While other sectors of the economy have achieved at least a tentative recovery, the building trade remains mired in recession and is close to entering its third year of decline.
The Markit/Chartered Institute of Purchasing and Supply (CIPS) survey of managers in the construction sector shows sentiment remains weak, and is crucially below the 50 mark on their index, indicating a continuing, though moderating, contraction in activity.
The overall score of 48.6 in February, revealed yesterday, slipped from the January reading, with a marginal decline in new orders underpinning reduced levels of activity, and employment still falling sharply. Nevertheless, confidence about future activity levels is high, and the general trend is one of improvement since the low points of late 2008 and early 2009. The index has been below 50 since March 2008.
David Noble, the chief executive of the CIPS, said: "Though this was a relatively modest rate of contraction, tough operating conditions, dire weather and funding constraints dampened overall sector activity."
The building industry is particularly vulnerable to a slowdown in the housing market that many analysts expect this year and, in the longer term, cutbacks in public spending on infrastructure projects. Housebuilders were especially badly hit by the collapse in the housing bubble after the credit crunch. Even after the Bank of England reduced base rates to 0.5 per cent a year ago, and then injected £200bn directly into the economy, mortgage finance remains scarce for many, except on the most onerous terms – low multiples of salary, high deposits and up-front fees.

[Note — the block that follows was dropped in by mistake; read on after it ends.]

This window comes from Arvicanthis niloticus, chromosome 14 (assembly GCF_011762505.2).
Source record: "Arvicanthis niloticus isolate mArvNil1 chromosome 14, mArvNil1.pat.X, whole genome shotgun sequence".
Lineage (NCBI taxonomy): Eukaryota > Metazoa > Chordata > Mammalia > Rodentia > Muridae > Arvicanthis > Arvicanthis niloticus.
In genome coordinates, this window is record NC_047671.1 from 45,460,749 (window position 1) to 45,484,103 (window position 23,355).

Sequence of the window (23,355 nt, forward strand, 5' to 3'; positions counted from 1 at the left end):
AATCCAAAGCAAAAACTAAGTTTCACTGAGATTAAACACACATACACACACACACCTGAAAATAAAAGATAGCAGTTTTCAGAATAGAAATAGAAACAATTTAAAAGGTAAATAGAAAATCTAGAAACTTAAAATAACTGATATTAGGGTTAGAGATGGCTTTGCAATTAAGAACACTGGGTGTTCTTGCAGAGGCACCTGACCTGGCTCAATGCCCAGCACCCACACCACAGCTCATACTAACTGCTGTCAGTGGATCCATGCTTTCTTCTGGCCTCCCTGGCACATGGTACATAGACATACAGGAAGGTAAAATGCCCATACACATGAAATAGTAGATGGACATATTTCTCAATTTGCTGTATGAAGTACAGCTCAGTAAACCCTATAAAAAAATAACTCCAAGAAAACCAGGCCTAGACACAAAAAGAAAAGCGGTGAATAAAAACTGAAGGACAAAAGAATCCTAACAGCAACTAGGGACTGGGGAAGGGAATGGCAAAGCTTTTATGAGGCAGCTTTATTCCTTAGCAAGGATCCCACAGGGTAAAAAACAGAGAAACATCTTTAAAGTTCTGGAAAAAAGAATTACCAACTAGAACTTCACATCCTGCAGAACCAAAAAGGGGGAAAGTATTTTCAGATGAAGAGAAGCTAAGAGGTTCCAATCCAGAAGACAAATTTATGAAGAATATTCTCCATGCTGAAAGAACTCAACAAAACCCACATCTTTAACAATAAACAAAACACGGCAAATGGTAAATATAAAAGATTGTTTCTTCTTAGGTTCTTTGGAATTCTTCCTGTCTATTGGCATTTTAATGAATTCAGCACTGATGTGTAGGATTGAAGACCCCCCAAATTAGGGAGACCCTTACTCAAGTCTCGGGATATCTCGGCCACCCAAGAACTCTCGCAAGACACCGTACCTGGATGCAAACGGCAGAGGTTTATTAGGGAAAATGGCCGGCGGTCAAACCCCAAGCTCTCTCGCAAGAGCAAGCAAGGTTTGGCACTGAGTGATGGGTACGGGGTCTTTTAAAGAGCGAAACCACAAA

Oliver Gilmartin, senior economist at the Royal Institution for Chartered Surveyors, said: "More needs to be done in the coming budget to unblock bottlenecks in the system to help bring forward new housing completions in the coming years. Steps must be taken to maintain skills."Reuse content